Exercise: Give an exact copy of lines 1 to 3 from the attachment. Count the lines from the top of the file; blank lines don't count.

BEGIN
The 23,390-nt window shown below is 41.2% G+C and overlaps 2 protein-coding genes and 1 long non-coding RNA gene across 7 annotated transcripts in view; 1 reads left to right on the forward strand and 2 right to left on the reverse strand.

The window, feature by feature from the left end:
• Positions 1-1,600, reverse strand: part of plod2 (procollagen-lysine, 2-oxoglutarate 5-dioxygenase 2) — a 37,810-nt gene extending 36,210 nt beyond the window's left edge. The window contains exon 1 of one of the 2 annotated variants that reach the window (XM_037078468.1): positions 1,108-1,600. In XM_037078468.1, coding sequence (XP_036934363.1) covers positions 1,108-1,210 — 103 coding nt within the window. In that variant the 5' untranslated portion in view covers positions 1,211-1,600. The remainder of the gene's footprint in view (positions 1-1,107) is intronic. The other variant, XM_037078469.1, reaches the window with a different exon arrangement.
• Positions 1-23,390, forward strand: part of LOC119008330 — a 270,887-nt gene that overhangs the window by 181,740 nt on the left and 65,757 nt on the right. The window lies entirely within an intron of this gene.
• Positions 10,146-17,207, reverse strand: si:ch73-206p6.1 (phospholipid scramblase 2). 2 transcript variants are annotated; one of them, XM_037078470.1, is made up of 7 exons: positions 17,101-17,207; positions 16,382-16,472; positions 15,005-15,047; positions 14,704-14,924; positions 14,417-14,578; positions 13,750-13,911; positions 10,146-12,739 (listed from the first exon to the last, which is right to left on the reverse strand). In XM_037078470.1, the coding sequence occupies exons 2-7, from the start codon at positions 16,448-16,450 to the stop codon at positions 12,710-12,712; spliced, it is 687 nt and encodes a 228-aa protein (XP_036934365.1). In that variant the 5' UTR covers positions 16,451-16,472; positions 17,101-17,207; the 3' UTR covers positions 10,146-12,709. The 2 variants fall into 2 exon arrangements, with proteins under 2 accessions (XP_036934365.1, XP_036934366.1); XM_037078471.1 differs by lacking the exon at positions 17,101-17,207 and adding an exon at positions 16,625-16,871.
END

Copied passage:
The 23,390-nt window shown below is 41.2% G+C and overlaps 2 protein-coding genes and 1 long non-coding RNA gene across 7 annotated transcripts in view; 1 reads left to right on the forward strand and 2 right to left on the reverse strand.

The window, feature by feature from the left end:
• Positions 1-1,600, reverse strand: part of plod2 (procollagen-lysine, 2-oxoglutarate 5-dioxygenase 2) — a 37,810-nt gene extending 36,210 nt beyond the window's left edge. The window contains exon 1 of one of the 2 annotated variants that reach the window (XM_037078468.1): positions 1,108-1,600. In XM_037078468.1, coding sequence (XP_036934363.1) covers positions 1,108-1,210 — 103 coding nt within the window. In that variant the 5' untranslated portion in view covers positions 1,211-1,600. The remainder of the gene's footprint in view (positions 1-1,107) is intronic. The other variant, XM_037078469.1, reaches the window with a different exon arrangement.